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Innovation

Drawing inspiration from the specialty coffee scene as well as the cocktail scene, cold brew has been experiencing a period marked by creativity and innovation. Using many of the same simple syrups and adapting craft latte recipes and ratios for cold brew, you can create mocktails. Adding bitters, garnishes, and other ingredients not only enhances the drink; it also increases the perception of value to customers.

Mocktails are often mixed in front of the customer and and served with a bit of style, and therefore command more attention and a higher price point than a simple pour of black cold brew. This would be specialty cold brew’s equivalent to a carefully prepared pour over or a well-executed latte art.

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Promotion

Over the past three decades, the more producers, roasters, and baristas have shared information, the faster the industry at large moved towards specialty. This knowledge was shared in person, in product literature, in industry magazines, online in blogs, and in social media. The principles of specialty coffee were promoted up and down the supply chain and to consumers so much that the entire industry was forced to grow in that direction.

Specialty cold brew has followed this pattern, yet at a more furious pace due to social sharing. Shop owners are freely sharing new menu items, giving patrons and potential visitors visual evidence that they are on the cutting edge of specialty cold brew. 

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Competition

Specialty coffee and craft beer are excellent at using events and competitions to build community, accelerate innovation, and raise the awareness for a new craft. Competitions allow professionals to meet each other, learn from one another, and share their passions for specialty beverages. They foster innovation and creativity, which serve to increase the quality of the craft over time.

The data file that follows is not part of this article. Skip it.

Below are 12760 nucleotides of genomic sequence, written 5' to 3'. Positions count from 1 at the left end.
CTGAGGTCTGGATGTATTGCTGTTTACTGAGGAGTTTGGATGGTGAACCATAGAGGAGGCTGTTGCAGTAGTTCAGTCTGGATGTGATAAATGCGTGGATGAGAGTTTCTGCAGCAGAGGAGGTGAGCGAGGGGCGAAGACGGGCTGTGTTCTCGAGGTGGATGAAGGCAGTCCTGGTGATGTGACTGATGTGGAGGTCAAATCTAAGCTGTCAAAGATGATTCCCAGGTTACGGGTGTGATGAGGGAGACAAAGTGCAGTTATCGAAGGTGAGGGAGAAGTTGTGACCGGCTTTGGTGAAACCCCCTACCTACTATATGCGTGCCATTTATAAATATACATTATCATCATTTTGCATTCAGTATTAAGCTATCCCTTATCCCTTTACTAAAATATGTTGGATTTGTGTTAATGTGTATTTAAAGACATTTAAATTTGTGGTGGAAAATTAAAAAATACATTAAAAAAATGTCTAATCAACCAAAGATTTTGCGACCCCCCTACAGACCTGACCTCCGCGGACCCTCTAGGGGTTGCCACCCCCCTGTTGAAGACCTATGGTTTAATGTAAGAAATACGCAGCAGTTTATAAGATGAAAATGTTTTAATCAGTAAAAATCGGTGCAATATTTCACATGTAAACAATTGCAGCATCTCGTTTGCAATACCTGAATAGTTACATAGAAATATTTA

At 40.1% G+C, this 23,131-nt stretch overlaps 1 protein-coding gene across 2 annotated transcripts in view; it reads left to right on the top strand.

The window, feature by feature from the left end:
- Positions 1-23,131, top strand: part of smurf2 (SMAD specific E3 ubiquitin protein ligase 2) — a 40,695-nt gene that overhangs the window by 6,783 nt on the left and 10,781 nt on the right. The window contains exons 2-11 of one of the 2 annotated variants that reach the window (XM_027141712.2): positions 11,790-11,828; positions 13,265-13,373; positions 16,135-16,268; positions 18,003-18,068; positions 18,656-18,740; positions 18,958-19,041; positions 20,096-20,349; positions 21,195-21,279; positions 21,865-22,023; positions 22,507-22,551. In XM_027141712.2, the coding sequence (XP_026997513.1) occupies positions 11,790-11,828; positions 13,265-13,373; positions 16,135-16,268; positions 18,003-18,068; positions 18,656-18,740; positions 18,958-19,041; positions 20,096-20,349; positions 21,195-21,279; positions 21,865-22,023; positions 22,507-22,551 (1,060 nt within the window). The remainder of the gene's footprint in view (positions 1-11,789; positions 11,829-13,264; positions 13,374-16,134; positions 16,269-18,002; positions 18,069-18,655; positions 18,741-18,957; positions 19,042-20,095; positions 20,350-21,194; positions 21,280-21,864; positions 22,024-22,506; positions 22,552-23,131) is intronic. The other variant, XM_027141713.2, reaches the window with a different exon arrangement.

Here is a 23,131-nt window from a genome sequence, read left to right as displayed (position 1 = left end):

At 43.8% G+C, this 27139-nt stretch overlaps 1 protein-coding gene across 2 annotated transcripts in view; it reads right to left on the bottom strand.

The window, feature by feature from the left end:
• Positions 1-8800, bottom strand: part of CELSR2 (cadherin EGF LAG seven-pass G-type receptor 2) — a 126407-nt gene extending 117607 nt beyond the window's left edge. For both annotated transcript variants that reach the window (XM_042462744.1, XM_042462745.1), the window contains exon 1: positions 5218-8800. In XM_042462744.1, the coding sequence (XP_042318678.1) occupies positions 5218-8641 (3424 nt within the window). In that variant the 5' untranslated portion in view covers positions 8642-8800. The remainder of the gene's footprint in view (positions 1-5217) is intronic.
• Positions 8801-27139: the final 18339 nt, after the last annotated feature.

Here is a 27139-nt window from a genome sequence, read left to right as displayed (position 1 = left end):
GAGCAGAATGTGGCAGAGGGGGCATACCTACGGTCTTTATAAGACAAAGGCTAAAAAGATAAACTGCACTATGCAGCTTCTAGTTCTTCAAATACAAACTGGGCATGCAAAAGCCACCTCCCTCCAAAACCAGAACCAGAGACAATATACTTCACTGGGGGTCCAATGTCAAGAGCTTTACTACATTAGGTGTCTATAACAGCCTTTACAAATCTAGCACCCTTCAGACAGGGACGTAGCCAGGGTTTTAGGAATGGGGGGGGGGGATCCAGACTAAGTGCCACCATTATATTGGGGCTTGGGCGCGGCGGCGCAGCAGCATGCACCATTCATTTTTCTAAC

Specialty cold brew should take a note of coffee’s large, formal competitions that celebrate the best baristas, brewers, tasters, and roasters across individual regions — nationally and internationally. Coffee professionals can see what won in previous years and build off of that to push each of these disciplines forward. There are similar events for latte art where local shops host Thursday Night Throwdowns (TNTs) supported by their local communities, progressing up to national and international competitions. These events honor the shops and individuals who are the leaders in their fields, and create an awesome community to help grow specialty coffee into what it has become.

In a similar way, cold brewers should be looking for ways to create, support, and participate in events and competitions that elevate their niche. When we see continued growth in competitions and events, we can expect further refinement of the rules and guidelines by which it is judged, more categories, and eventually regional or qualifying events if the interest and participation continues to grow. The profile of specialty cold brew will continue to grow as the event get bigger and the competitions get stronger.